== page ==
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It is a return to Europe that frames the history of electronic music.
It' s 15 years ago that Richard D James aphex Twin performed on Germany for the last time, and in the run-up to his strangely controversial show of return to Funkhaus, which is almost as historical, they try to unearth AFX rave Partyflyers now. "No, two references, throughout history, that's all I can find," headlines a U.S. man, next to scanning two shredded old poster.
Chatting is going on simultaneously with a large number of folks who are issuing last-minute passes - when the show was already heralded in May, it was a show that presumably took place in Funkhaus' great auditorium of the sozialist age. A confusing schedule two and a half nights before the show unveils that Aphex Twin will not be released until the "Afterparty" in the large storage room next to the auditorium, which starts at 11 pm, so many poor Berlin performers complain when they have spent 70 Euro on a regular evening out.
Apart from the maladministration of expectations, the incident turns into a distorted history hour that talks both with Aphex Twin's own long heritage as an electronical innovator since the fall of the Berlin Wall and with the developing relation of the capitol to history and itself. The Funkhaus, which was erected in the fifties in the former East Berlin under the oppressive, strictly supervised gaze of the socialist GDR, was initially constructed by architect and acoustician together as a broadcasting center in order to catch sounds and musicians in such a sophisticated scientific way that every single syllable or treble stringed instrument could be brought back to the earth as sublime evidence of the socialist culture-technological victory.
This evening, what the former officials would make of their re-invention as the IDM' s sacred engraved sacred chapel is the kind of issue you had to ask yourself during the somewhat sluggish and unpleasant beginning of the show. In the first half hours it is not clear whether we will be dealt with Richard D James' minimum ambience catalog or whether the show has actually started because the video jump and the beeps and blups can be confused with device tests.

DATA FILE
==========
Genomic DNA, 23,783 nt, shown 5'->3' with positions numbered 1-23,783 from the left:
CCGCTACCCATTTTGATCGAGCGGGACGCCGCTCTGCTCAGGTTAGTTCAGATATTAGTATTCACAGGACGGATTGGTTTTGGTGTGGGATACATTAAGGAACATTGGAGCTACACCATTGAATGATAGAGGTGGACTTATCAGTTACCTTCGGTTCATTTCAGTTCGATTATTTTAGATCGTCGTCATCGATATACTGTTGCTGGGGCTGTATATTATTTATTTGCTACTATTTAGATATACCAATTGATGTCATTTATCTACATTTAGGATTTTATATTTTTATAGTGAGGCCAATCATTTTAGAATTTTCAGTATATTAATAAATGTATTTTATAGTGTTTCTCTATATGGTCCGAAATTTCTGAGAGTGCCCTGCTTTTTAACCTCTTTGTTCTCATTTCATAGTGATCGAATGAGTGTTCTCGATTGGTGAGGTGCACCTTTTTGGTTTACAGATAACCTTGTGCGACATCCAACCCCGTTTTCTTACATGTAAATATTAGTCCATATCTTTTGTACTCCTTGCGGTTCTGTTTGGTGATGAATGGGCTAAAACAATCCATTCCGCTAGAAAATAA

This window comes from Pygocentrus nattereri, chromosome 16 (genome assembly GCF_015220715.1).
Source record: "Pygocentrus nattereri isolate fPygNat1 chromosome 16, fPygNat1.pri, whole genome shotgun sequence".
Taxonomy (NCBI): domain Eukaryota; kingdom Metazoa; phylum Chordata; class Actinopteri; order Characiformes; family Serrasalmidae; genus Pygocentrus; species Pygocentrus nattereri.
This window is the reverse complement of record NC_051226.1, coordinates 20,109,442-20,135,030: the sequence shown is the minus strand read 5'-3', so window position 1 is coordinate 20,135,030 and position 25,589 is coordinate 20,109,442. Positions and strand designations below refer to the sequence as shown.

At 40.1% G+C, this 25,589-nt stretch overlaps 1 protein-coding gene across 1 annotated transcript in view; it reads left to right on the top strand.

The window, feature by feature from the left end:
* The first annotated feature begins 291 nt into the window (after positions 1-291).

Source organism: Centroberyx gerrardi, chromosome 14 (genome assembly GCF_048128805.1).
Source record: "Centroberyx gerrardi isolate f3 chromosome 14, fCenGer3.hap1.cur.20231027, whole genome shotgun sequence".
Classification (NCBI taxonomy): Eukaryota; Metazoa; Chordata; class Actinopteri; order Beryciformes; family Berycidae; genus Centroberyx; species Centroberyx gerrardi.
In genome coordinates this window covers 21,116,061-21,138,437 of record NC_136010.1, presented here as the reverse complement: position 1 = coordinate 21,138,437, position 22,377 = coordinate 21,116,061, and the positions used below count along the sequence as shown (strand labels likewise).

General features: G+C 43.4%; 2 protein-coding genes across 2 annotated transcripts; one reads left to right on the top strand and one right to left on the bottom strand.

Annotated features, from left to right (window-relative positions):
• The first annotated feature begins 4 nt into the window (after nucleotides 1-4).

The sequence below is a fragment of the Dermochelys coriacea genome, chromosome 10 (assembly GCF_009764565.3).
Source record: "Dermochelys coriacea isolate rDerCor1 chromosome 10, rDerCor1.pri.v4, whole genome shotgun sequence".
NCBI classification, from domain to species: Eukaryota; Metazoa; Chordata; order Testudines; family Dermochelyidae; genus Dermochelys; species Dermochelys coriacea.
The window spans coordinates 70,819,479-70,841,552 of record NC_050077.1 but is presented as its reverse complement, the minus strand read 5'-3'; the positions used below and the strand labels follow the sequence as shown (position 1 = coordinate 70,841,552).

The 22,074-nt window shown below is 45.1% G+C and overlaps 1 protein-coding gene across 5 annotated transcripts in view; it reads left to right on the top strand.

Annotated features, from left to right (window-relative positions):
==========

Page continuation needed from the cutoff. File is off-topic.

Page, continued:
Impressions of the dark are, as always, provided by longtime collaboration artist Weirdcore, whose public face mappings have been a fixture on Aphex Twin shows for a ten year period, but this is the first truly German first. A less talked about thing is Aphex Twin's contributions to the emergence of High Concept'Live A/V' Performances - today always present at electronical shows around the globe - so although none of the moves shown this evening are new, it is a fitting memory of where the trends began.
After all, for Berlin itself the show is something of a turning point in its development into the European metropolis of parties. It is experimenting with a non-cash system where everyone has to buy prepaid tickets or load their credit card information in front of them. Ninety moments of Aphex Twin splendid sound in itself makes no less a pleasant event, perhaps just a more costly and less unexpected one.